Bad game. Maybe an okay memory game for very young children, but for anyone with moderate powers of observation, this game is way too easy! We played with all of the tiles, and we almost instantly knew which two tiles had been flipped & switched. Perhaps it would be better to change 3 tiles for adults. My biggest beef with the game is the drastic difference between the fronts and the backs of many tiles (i.e. a light green background changes to bright red, and the animal is often posed very differently); additionally, the shapes of the tiles are fairly dissimilar. These issues make the game incredibly easy for adults.
20+ plays as a kid. This was one of my favorite games in my youth, even though the catapults were pretty lazy and the crossbows often just knocked pieces back (instead of busting them open) on our tile floor. Usually we stopped playing by the rules and started slamming Dukes of Hazard cars into the structures... but this game fits almost every little boy's dream of shooting things and causing destruction. If rated as a kids game, it's probably a 7 out of 10.
Disappointing! The bulk of this economic game is spent trying to mirror your good board locations (i.e. dice numbers) with the players on your left and right. It's a simple buy low and sell high game that is full of luck from dice rolling and fairly random price changes (due to rolling doubles).
A filler, but not much of a game. Boring. You're at the mercy of the dice. The only strategic decisions are (1) who to attack and (2) what to do if you roll the "wild" icon. Annoying when you get kicked when you're down... if you roll a tentacle on a "fight back" roll, you lose more sanity to your opponent. Positives are that it's fast, it's small enough to fit in your pocket, and it takes up little table space (i.e., it's something to kill time at a restaurant, bar or party).
Fairly fun & cheap. There's a rule or two about connectivity of the office with certain locations that is hard to grasp at first due to the graphics of the cards, but once you get beyond that hiccup, you're in good shape.
This is a "take that" game... a genre that I really dislike. Extremely chaotic, lots of guessing and hoping for the best. People that like the Munchkin game will probably like Cutthroat Caverns. For me, it is 60-90 minutes of torture.
Pretty good abstract in which timing is very important. I'm not sure if I like the multiplier mechanism... but without it, there's not much of a game here. In my plays with novices (including myself), a lucky player gets mad points from the x3 multiplier ship for several turns after several people simultaneously blow their wads to try to take that x3 spot. I think experience will solve this issue since strategic players will hold single crates for quick deliveries that knock down the person who is scoring mad points.
** UPDATE: I love the puzzle and race aspects of this game, but players must work together to keep everyone in check or else there seems to be a runaway leader problem.
Cool deduction game created from 3 decks of standard playing cards. As with any deduction game, it takes 1-2 plays to figure out a good system for keeping track of the information. The interrogation mechanism is a little weird at first, but after the first few rounds it makes sense. I enjoy the fact that after you figure out which 2 cards are hidden, you still have to do a little logic puzzle in order to win.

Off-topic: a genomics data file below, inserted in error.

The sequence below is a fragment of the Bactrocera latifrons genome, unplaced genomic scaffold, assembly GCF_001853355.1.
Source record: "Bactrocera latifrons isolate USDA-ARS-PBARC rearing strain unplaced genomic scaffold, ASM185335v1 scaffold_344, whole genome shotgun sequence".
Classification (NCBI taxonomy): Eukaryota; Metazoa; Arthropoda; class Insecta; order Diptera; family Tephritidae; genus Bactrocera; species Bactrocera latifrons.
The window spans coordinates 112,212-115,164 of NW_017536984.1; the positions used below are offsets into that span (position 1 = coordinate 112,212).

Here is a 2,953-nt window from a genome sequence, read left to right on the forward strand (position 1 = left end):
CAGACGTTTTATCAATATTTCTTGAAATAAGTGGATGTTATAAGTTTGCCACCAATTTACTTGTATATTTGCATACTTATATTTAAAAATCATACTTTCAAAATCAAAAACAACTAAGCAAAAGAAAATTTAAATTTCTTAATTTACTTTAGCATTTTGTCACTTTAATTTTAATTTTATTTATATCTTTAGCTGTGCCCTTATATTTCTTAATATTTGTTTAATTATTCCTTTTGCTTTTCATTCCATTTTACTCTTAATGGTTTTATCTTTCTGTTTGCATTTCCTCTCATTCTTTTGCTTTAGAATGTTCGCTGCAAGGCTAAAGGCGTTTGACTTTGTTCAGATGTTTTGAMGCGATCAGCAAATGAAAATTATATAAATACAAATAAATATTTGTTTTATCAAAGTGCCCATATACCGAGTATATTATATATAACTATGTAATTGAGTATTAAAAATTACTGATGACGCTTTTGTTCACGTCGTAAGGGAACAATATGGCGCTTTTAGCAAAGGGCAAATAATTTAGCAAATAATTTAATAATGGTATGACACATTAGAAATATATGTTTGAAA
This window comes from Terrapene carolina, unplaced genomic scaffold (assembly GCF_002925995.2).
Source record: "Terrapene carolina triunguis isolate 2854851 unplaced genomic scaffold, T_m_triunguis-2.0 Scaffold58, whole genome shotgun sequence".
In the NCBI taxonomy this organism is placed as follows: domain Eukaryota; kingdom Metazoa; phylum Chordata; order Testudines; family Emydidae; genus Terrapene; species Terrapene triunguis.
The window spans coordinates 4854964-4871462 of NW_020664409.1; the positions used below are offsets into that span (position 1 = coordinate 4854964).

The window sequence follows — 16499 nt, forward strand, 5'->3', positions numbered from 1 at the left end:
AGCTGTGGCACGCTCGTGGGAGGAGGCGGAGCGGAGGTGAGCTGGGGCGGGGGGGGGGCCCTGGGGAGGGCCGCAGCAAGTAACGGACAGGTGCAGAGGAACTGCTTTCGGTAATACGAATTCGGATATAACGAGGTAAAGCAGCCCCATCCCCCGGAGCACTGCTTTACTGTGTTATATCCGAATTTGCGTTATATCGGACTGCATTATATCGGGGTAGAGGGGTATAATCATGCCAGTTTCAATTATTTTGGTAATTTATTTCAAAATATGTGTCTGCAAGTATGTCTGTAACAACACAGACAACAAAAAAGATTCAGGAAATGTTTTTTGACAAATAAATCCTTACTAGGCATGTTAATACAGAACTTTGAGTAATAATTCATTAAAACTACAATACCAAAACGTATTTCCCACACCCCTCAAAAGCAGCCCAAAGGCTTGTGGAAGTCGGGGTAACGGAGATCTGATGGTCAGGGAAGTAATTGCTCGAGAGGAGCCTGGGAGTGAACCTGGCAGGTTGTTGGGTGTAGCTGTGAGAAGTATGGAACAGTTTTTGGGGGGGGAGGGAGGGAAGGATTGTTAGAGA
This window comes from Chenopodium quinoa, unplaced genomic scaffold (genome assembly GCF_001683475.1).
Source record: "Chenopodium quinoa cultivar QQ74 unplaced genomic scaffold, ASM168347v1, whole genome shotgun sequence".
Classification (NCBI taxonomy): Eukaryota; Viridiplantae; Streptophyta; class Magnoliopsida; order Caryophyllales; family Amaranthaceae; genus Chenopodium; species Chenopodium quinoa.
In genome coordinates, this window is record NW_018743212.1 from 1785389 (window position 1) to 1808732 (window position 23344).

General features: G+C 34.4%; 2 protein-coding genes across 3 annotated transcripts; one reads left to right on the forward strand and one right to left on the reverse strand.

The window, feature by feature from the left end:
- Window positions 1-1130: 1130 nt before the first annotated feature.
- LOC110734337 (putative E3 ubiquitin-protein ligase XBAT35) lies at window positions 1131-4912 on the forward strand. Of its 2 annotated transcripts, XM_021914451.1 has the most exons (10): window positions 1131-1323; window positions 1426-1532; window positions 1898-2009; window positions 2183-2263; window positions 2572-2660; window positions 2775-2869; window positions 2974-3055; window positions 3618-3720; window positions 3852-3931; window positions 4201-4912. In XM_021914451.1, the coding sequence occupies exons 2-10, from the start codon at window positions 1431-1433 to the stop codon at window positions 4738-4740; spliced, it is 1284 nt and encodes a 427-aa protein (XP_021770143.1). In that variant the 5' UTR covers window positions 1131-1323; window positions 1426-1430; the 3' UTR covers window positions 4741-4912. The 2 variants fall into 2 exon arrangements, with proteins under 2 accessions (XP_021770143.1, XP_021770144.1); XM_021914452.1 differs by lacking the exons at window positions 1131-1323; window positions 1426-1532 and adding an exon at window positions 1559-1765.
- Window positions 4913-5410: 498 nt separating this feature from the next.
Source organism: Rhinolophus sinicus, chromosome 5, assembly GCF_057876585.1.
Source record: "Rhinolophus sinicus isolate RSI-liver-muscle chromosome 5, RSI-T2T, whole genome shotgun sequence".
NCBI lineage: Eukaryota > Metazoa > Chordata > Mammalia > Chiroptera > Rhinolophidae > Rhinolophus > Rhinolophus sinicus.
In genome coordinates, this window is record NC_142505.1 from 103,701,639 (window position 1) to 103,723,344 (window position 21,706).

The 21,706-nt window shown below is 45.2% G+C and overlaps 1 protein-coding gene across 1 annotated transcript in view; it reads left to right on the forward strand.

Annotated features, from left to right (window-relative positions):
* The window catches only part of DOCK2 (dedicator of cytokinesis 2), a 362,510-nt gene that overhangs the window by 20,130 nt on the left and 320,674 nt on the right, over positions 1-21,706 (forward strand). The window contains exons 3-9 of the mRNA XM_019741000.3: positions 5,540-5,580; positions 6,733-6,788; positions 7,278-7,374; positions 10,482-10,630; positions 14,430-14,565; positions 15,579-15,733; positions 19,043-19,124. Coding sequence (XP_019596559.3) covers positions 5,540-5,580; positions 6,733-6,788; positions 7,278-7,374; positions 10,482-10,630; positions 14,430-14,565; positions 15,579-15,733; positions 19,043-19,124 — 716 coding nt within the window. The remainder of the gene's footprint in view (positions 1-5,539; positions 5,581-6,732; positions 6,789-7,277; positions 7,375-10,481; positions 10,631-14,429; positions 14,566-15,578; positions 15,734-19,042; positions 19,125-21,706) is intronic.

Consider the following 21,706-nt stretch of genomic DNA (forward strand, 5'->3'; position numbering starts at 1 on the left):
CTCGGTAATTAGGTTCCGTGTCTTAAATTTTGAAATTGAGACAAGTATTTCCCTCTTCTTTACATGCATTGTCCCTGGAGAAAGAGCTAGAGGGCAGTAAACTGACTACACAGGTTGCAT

An okay co-operative game that has many similarities to Pandemic, but it's more complex because each person has multiple special powers, the monsters (unlike disease cubes) are not automatically removed (you must roll dice), movement seems to be easier, and there are penalties for ending your turn in the same space with monsters (disease cubes). I'm not fond of the need to save massive amounts of cards to make attacks on the generals. Also, it lacks some of the sense of urgency that I feel in Pandemic because the supplies of monsters and taint crystals are large and do not run out as quickly as disease cubes in Pandemic.
One of the better dungeon romp games. Seems like it's hard to play a melee only character (close combat can be painful & there are many enemy shooters). Diversity in weapon skills seems important since you get treasure at random and cannot guarantee that you will find the type of weapon you need. Those gamers that dislike shooting, killing or line-of-sight should avoid this game. Takes a long time to set up (many pieces). Also, the dungeon tiles don't fit together well (you have to force them together), which stinks.
Easy rules. Accessible for casual & non-gamers. Unfortunately, aside from having multiple chicanes (bottle-necks), the tracks do not provide many tactical options. There ought to be more corners where using the inside lane takes less moves than the outside lane.
Also, I find the game to be somewhat annoying. It's tough to deal out the screwage (take-that) evenly. Most cards move almost all of the race cars so it's tough to be selective when you pick a card to play. Often you end up randomly screwing people because they happen to be convenient targets at the time. As a fix (or a style of play), my wife says that everyone should try to cause problems for the player to their left. I think it's important to keep pole position away from someone who really wants it. Additionally, being in the middle of the pack seems to be bad (high chance for screwage).